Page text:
Friday, April 06, 2007

Performance Art's Reluctant Stylist

New York Magazine's longtime art critic Mark Stevens is leaving as the full time art critic. He'll be replaced by Jerry Saltz, one of my favorite critics, who is leaving the Village Voice for New York.

Stevens never really wrote anything that caught my eye (his non-review of the Munch exhibit last year at MoMA was particularly uninspired). His sentences are usually too abrupt. His writing isn't as fluid as, say, Jerry Saltz's, and it lacks a distinctive voice. Until he covered Britney Spears' head-shaving as if it were performance art:
What the press, which was busy moralizing ("her poor little boys") and faux-empathizing ("she needs help"), never acknowledged was that Spears's crack-up was the most interesting performance of her life. She seemed to be trying, with befuddled brilliance, to tell the truth. She recoiled from celebrity culture by mortifying her own flesh. She stripped herself, publicly, of her sexuality. She presented herself as a grotesque. Few gestures are as symbolically rich as the shaving of a head. That's what monastics do when they reject the flesh to dedicate themselves to the spirit. In boot camp, soldiers lose their individuality with their hair. Delilah cut off Samson's to make him defenseless. The French, after the liberation, shaved the heads of collaborators.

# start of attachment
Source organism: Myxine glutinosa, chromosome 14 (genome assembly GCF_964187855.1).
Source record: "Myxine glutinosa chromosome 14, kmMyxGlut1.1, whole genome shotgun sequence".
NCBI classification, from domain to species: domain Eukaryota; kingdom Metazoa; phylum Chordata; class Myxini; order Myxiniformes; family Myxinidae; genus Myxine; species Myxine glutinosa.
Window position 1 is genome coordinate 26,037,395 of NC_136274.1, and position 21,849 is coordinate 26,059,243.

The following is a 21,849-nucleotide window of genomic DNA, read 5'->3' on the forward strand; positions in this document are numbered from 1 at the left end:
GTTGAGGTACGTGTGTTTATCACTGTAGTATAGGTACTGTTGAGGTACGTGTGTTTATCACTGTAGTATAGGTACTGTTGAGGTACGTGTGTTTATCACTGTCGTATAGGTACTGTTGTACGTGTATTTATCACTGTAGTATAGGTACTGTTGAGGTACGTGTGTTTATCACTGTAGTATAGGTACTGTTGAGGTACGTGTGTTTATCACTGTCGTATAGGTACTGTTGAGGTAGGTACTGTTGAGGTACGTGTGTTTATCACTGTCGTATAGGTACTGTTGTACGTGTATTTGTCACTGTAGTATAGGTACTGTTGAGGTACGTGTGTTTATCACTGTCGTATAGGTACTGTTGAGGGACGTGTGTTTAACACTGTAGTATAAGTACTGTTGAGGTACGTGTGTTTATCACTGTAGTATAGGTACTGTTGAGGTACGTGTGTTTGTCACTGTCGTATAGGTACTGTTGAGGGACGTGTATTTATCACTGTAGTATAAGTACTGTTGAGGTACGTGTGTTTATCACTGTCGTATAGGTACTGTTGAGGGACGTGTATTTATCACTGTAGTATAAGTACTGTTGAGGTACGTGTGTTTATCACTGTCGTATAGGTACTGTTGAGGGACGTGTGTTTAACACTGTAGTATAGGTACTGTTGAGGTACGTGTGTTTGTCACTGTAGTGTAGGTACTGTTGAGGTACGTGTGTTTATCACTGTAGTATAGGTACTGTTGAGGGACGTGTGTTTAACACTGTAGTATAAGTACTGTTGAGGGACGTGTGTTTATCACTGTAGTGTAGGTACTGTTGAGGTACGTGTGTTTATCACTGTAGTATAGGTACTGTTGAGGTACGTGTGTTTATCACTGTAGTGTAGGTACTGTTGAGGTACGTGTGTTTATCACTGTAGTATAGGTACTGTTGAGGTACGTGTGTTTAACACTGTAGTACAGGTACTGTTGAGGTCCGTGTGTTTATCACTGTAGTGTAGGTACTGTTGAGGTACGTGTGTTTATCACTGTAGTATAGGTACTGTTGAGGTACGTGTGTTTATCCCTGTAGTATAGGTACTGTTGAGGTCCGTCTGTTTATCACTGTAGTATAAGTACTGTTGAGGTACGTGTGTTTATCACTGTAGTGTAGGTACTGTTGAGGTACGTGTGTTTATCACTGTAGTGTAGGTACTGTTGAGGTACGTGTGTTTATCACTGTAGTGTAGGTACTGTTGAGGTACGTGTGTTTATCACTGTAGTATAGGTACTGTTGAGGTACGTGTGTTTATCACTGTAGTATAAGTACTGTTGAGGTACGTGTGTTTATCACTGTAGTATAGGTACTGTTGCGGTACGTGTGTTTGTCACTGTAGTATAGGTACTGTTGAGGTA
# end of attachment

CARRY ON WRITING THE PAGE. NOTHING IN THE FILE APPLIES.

Yes, Spears has finally stumbled upon something real, and so has Stevens. But he's moving on. Stevens is leaving to write a book about De Kooning, but he'll still be a contributor.

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